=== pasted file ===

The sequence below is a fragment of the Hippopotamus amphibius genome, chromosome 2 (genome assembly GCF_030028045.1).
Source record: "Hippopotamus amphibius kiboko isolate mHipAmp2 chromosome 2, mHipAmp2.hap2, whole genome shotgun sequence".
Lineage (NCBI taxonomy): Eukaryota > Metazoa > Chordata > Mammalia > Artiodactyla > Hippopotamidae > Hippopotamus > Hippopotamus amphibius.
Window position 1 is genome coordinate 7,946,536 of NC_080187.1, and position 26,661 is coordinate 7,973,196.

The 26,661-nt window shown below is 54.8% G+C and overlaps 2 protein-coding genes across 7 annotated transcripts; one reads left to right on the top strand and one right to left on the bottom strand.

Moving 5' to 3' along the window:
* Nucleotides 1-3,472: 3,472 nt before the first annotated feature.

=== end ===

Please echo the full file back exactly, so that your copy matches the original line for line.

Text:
The sequence below is a fragment of the Hippopotamus amphibius genome, chromosome 2 (genome assembly GCF_030028045.1).
Source record: "Hippopotamus amphibius kiboko isolate mHipAmp2 chromosome 2, mHipAmp2.hap2, whole genome shotgun sequence".
Lineage (NCBI taxonomy): Eukaryota > Metazoa > Chordata > Mammalia > Artiodactyla > Hippopotamidae > Hippopotamus > Hippopotamus amphibius.
Window position 1 is genome coordinate 7,946,536 of NC_080187.1, and position 26,661 is coordinate 7,973,196.

The 26,661-nt window shown below is 54.8% G+C and overlaps 2 protein-coding genes across 7 annotated transcripts; one reads left to right on the top strand and one right to left on the bottom strand.

Moving 5' to 3' along the window:
* Nucleotides 1-3,472: 3,472 nt before the first annotated feature.